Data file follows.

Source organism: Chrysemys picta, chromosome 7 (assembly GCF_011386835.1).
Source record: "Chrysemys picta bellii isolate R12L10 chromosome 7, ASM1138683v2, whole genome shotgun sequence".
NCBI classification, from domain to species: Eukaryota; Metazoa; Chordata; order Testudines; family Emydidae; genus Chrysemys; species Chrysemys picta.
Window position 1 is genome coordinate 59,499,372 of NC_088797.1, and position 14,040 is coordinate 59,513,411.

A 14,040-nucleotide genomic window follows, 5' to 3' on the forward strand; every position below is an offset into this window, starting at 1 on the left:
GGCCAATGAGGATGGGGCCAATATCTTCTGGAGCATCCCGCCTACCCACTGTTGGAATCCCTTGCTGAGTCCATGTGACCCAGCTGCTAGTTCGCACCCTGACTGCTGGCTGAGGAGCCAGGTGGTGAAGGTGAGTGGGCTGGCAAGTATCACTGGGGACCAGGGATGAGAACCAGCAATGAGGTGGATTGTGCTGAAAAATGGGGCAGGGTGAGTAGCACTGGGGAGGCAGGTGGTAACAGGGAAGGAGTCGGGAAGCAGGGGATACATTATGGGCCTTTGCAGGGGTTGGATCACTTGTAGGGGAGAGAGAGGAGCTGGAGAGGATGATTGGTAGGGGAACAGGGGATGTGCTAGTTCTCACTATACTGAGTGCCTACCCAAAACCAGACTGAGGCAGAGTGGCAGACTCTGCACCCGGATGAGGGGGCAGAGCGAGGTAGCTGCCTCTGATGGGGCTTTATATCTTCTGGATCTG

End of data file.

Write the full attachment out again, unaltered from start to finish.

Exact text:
Source organism: Chrysemys picta, chromosome 7 (assembly GCF_011386835.1).
Source record: "Chrysemys picta bellii isolate R12L10 chromosome 7, ASM1138683v2, whole genome shotgun sequence".
NCBI classification, from domain to species: Eukaryota; Metazoa; Chordata; order Testudines; family Emydidae; genus Chrysemys; species Chrysemys picta.
Window position 1 is genome coordinate 59,499,372 of NC_088797.1, and position 14,040 is coordinate 59,513,411.

A 14,040-nucleotide genomic window follows, 5' to 3' on the forward strand; every position below is an offset into this window, starting at 1 on the left:
GGCCAATGAGGATGGGGCCAATATCTTCTGGAGCATCCCGCCTACCCACTGTTGGAATCCCTTGCTGAGTCCATGTGACCCAGCTGCTAGTTCGCACCCTGACTGCTGGCTGAGGAGCCAGGTGGTGAAGGTGAGTGGGCTGGCAAGTATCACTGGGGACCAGGGATGAGAACCAGCAATGAGGTGGATTGTGCTGAAAAATGGGGCAGGGTGAGTAGCACTGGGGAGGCAGGTGGTAACAGGGAAGGAGTCGGGAAGCAGGGGATACATTATGGGCCTTTGCAGGGGTTGGATCACTTGTAGGGGAGAGAGAGGAGCTGGAGAGGATGATTGGTAGGGGAACAGGGGATGTGCTAGTTCTCACTATACTGAGTGCCTACCCAAAACCAGACTGAGGCAGAGTGGCAGACTCTGCACCCGGATGAGGGGGCAGAGCGAGGTAGCTGCCTCTGATGGGGCTTTATATCTTCTGGATCTG